ICYMI: St. Augustine Record editorial says compact “not worth potential price”

In case you missed it, please take a few minutes to read the editorial below from theSt. Augustine Record.


 

Editorial: Casino pact payoff not worth the potential price

December 9, 2015

Gov. Rick Scott’s new pact with Florida’s Seminole tribe is sure to put the state’s residents back on the gambling warpath as the legislature argues the points in the 2016 legislative session.

A lot of money has been spent both for and against casino gambling in Florida this decade. The Seminole deal is sure to bring big bucks from both sides of the gambling issue. Interestingly, much of the money fighting the Seminole pact will likely be from the gaming industry itself.

The deal Scott worked out with the tribe guarantees it a near-monopoly of casino games — and of casinos themselves — in this state. It essentially locks out competitors for 20 years.

Scott calls the deal a very good one. He told reporters that it creates “a stable and predictable gaming environment” in the state.

We suppose a gaming monopoly would be, by definition, stable. Predictable is another story altogether.

Who would have predicted the outcome of this most recent pact?

Scott seems to want to spin the story as one of controlling legal gambling and downsizing it — or at least pruning its limbs of growth.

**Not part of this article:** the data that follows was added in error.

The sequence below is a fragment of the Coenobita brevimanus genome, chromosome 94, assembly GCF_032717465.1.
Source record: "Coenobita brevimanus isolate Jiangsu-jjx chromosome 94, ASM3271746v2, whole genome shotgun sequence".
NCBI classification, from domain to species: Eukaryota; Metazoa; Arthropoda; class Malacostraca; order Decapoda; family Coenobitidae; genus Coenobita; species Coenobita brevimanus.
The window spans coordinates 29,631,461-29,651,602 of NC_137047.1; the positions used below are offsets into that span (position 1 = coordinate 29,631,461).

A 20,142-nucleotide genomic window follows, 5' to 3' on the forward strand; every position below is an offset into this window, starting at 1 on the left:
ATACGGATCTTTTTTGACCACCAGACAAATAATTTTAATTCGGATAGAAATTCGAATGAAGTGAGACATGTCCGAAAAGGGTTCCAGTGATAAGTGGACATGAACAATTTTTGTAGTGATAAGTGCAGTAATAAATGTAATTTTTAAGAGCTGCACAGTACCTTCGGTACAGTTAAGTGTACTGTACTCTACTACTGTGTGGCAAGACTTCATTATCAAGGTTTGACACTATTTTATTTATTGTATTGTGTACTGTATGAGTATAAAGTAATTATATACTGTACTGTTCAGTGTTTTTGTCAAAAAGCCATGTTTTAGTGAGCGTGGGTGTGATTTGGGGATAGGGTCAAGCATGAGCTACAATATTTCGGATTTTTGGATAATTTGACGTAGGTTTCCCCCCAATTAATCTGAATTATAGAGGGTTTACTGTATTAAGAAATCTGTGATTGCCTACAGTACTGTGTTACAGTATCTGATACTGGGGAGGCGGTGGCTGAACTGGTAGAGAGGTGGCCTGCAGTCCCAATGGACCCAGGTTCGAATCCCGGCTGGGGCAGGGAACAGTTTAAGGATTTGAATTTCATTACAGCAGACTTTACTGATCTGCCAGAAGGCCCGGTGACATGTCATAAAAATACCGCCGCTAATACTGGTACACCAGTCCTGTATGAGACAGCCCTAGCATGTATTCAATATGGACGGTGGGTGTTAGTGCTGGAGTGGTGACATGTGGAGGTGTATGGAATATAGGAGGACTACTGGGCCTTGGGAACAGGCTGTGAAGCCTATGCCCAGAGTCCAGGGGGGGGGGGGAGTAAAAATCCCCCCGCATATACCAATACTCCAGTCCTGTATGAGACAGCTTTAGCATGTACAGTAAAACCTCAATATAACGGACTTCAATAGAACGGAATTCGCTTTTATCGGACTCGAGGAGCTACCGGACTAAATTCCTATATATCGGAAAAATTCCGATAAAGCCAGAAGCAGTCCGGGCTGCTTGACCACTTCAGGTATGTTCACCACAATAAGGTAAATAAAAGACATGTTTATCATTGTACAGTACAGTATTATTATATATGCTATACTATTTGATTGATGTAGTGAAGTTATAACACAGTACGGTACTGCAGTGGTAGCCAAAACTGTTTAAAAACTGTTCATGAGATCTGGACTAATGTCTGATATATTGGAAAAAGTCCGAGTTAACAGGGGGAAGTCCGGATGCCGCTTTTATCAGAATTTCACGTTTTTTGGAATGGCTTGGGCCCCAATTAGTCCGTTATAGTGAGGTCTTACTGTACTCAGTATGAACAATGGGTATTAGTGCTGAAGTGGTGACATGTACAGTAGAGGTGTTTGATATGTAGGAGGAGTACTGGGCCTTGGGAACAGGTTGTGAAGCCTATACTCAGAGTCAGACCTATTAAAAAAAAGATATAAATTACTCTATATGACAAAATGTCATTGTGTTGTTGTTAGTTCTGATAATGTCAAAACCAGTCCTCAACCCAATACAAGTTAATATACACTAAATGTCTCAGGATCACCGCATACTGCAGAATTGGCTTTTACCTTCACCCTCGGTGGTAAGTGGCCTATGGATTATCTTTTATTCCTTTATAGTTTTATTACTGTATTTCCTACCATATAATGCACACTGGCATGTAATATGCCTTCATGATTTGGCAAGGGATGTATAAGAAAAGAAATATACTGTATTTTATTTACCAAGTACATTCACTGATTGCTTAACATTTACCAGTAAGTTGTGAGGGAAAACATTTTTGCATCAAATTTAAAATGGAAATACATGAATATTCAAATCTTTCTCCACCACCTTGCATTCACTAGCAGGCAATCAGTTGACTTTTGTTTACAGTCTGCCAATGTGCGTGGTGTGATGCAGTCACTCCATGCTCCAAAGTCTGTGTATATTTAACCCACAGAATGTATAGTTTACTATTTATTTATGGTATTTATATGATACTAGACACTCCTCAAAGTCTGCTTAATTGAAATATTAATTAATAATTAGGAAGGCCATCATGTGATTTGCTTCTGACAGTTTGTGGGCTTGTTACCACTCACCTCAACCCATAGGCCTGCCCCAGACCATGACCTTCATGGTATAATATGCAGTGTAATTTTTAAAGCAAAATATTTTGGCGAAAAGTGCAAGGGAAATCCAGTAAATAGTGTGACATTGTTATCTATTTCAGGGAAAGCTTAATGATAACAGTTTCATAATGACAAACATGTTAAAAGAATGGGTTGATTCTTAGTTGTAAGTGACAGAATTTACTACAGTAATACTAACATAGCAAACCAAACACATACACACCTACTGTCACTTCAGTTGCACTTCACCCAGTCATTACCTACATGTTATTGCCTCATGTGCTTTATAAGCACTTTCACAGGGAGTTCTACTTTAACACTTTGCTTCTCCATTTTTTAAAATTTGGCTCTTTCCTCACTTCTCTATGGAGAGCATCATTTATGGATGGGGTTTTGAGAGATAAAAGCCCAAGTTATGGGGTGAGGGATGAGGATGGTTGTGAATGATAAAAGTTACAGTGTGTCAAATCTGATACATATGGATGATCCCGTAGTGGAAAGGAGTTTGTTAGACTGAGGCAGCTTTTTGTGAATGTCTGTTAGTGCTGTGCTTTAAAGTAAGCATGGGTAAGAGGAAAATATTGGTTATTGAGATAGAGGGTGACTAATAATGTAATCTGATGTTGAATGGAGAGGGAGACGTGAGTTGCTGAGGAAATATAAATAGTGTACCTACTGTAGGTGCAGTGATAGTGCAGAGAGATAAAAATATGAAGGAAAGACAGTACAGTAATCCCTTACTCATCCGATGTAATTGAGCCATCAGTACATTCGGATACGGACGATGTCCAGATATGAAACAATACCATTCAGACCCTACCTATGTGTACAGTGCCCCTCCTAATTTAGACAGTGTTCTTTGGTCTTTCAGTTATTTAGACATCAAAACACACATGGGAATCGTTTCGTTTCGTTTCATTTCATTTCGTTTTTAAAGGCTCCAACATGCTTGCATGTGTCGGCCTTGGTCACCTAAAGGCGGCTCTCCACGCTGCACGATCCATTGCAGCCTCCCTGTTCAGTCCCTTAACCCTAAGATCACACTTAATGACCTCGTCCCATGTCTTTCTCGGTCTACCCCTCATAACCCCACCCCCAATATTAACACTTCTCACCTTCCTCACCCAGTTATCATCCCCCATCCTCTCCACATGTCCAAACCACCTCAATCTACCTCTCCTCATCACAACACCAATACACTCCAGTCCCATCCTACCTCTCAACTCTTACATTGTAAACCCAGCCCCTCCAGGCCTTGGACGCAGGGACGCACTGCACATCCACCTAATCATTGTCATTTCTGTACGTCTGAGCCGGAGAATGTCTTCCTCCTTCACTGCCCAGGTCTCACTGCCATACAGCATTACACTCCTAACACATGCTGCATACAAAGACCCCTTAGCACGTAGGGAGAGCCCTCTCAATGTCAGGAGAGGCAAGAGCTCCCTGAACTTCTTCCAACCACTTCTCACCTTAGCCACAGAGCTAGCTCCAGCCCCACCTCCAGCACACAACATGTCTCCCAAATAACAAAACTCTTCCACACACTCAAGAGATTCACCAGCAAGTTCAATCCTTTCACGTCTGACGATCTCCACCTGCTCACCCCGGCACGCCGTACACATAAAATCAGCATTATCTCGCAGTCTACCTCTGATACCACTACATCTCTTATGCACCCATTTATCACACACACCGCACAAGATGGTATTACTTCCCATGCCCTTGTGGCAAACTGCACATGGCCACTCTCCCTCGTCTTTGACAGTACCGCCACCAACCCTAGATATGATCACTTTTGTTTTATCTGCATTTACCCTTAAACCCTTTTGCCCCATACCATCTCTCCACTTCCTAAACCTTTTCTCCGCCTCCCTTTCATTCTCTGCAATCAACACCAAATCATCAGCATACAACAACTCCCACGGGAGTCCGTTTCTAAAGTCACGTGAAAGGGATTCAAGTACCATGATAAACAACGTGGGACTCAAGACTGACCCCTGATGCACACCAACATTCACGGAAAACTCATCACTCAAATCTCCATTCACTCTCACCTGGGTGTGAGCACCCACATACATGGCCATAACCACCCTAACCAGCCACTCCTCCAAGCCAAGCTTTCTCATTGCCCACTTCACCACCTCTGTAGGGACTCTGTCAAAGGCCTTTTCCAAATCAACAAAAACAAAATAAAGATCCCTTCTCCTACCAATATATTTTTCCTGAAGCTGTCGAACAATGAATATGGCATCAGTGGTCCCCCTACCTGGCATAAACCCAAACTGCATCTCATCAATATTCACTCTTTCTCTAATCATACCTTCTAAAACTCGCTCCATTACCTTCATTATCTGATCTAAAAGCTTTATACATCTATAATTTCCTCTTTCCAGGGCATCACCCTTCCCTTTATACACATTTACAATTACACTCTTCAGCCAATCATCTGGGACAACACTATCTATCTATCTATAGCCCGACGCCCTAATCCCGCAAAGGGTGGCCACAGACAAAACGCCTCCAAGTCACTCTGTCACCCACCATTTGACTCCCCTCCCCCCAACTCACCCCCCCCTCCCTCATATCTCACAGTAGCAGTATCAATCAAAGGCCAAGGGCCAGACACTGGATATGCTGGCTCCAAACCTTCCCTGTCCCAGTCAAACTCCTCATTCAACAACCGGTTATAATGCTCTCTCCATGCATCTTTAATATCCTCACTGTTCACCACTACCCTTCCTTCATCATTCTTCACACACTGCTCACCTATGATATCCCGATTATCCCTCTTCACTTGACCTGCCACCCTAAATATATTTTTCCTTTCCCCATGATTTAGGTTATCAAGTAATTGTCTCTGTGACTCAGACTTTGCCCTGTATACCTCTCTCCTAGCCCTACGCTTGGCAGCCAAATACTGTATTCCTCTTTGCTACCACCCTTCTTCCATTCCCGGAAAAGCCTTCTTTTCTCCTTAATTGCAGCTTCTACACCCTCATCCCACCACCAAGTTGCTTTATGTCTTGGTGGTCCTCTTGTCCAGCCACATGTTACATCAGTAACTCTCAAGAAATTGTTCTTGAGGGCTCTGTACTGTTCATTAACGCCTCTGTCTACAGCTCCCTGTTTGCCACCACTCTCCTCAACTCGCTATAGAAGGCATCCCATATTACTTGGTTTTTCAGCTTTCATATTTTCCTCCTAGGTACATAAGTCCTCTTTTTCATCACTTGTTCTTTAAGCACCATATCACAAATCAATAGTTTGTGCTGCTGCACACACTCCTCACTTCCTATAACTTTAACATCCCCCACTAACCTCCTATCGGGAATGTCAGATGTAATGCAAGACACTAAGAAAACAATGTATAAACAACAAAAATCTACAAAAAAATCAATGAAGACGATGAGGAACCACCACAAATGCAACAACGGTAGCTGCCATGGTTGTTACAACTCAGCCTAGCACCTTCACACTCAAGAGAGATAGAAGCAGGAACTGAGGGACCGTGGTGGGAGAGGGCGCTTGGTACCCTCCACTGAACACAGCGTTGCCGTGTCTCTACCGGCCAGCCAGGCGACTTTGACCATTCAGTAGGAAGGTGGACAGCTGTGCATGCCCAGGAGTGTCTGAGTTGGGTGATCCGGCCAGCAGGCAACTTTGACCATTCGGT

That seems unlikely. The deal allows for two more South Florida casinos to be built. It expands gambling slot machines and blackjack to some race tracks — and allows expansion of parimutuel betting sites around the state.

Scott said that he got the tribe to agree to new “limits” on gambling. Here’s his new limit: 6,000 slot machines and 300 gambling tables per venue. The new deal also allows the seven existing Seminole-owned casinos to expand gaming offerings to craps tables and roulette.

It does not seem like much of a pinch on the industry, from where we sit.

The deal is supposed to come with a $3 billion guaranteed payback from the Seminole tribe over the next seven years. That’s a lot of money. But where will it go?

The deal is not done. It will have to be approved by the House and Senate next year, They can’t agree on anything. But the gambling issue is a hot button, and you can bet that incumbents and challengers lining up for the 2016 elections will be pushing it one way or another.

Whenever and wherever big money is tied to an issue with a moral agenda on the other side, it will be a show.

Gambling isn’t a question in Florida anymore, it’s a reality.

So the issue isn’t either/or. It will be about limits. From where we sit, Florida is growing faster than most states; tourism is at an all-time high. We have budget surpluses driven by a substantial turnaround in the real estate market and both residential and commercial development. The business outlook is excellent.

There’s really no basis for the excuse that we need additional casino revenue in order to prosper, at least in Florida — especially at the flip-side cost of casino gambling in terms of crime and quality-of-life issues that any city can tell you about — anywhere casino gambling has landed.

You rarely see one without the other.

To read the editorial on the St. Augustine Record’s website click here